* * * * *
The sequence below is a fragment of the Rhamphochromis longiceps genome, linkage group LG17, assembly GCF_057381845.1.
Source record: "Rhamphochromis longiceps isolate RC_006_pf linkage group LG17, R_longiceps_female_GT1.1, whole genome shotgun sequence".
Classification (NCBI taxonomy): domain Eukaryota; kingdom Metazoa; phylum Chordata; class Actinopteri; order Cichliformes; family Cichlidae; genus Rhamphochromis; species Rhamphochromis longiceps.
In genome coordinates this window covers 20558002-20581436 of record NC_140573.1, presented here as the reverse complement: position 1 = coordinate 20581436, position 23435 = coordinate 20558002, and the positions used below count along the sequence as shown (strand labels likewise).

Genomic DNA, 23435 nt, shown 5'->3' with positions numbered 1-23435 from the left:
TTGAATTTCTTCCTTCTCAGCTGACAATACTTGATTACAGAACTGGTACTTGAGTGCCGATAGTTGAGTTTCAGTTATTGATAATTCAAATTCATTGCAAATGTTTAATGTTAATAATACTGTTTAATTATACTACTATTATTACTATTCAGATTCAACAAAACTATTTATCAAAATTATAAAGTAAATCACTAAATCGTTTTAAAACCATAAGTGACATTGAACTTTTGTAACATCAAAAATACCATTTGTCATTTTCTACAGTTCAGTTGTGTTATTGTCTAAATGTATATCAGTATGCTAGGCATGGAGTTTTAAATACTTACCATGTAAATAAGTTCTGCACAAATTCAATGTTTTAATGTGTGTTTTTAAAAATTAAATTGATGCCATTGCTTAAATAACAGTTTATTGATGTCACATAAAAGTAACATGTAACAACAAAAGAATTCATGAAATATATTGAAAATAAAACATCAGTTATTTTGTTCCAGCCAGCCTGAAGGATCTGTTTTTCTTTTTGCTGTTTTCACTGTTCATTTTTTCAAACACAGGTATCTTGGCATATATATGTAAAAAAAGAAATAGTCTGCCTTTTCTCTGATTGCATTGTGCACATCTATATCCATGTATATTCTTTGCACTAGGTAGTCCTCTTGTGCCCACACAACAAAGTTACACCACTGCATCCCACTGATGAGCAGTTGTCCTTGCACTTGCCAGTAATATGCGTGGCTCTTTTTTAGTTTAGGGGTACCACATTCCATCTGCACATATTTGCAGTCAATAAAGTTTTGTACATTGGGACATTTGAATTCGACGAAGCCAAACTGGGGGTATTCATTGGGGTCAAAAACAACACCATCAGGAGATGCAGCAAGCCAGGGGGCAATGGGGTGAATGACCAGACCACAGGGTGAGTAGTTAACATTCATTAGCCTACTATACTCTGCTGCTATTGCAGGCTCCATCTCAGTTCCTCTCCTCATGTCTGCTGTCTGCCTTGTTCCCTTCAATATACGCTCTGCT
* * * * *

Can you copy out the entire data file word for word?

The sequence below is a fragment of the Rhamphochromis longiceps genome, linkage group LG17, assembly GCF_057381845.1.
Source record: "Rhamphochromis longiceps isolate RC_006_pf linkage group LG17, R_longiceps_female_GT1.1, whole genome shotgun sequence".
Classification (NCBI taxonomy): domain Eukaryota; kingdom Metazoa; phylum Chordata; class Actinopteri; order Cichliformes; family Cichlidae; genus Rhamphochromis; species Rhamphochromis longiceps.
In genome coordinates this window covers 20558002-20581436 of record NC_140573.1, presented here as the reverse complement: position 1 = coordinate 20581436, position 23435 = coordinate 20558002, and the positions used below count along the sequence as shown (strand labels likewise).

Genomic DNA, 23435 nt, shown 5'->3' with positions numbered 1-23435 from the left:
TTGAATTTCTTCCTTCTCAGCTGACAATACTTGATTACAGAACTGGTACTTGAGTGCCGATAGTTGAGTTTCAGTTATTGATAATTCAAATTCATTGCAAATGTTTAATGTTAATAATACTGTTTAATTATACTACTATTATTACTATTCAGATTCAACAAAACTATTTATCAAAATTATAAAGTAAATCACTAAATCGTTTTAAAACCATAAGTGACATTGAACTTTTGTAACATCAAAAATACCATTTGTCATTTTCTACAGTTCAGTTGTGTTATTGTCTAAATGTATATCAGTATGCTAGGCATGGAGTTTTAAATACTTACCATGTAAATAAGTTCTGCACAAATTCAATGTTTTAATGTGTGTTTTTAAAAATTAAATTGATGCCATTGCTTAAATAACAGTTTATTGATGTCACATAAAAGTAACATGTAACAACAAAAGAATTCATGAAATATATTGAAAATAAAACATCAGTTATTTTGTTCCAGCCAGCCTGAAGGATCTGTTTTTCTTTTTGCTGTTTTCACTGTTCATTTTTTCAAACACAGGTATCTTGGCATATATATGTAAAAAAAGAAATAGTCTGCCTTTTCTCTGATTGCATTGTGCACATCTATATCCATGTATATTCTTTGCACTAGGTAGTCCTCTTGTGCCCACACAACAAAGTTACACCACTGCATCCCACTGATGAGCAGTTGTCCTTGCACTTGCCAGTAATATGCGTGGCTCTTTTTTAGTTTAGGGGTACCACATTCCATCTGCACATATTTGCAGTCAATAAAGTTTTGTACATTGGGACATTTGAATTCGACGAAGCCAAACTGGGGGTATTCATTGGGGTCAAAAACAACACCATCAGGAGATGCAGCAAGCCAGGGGGCAATGGGGTGAATGACCAGACCACAGGGTGAGTAGTTAACATTCATTAGCCTACTATACTCTGCTGCTATTGCAGGCTCCATCTCAGTTCCTCTCCTCATGTCTGCTGTCTGCCTTGTTCCCTTCAATATACGCTCTGCT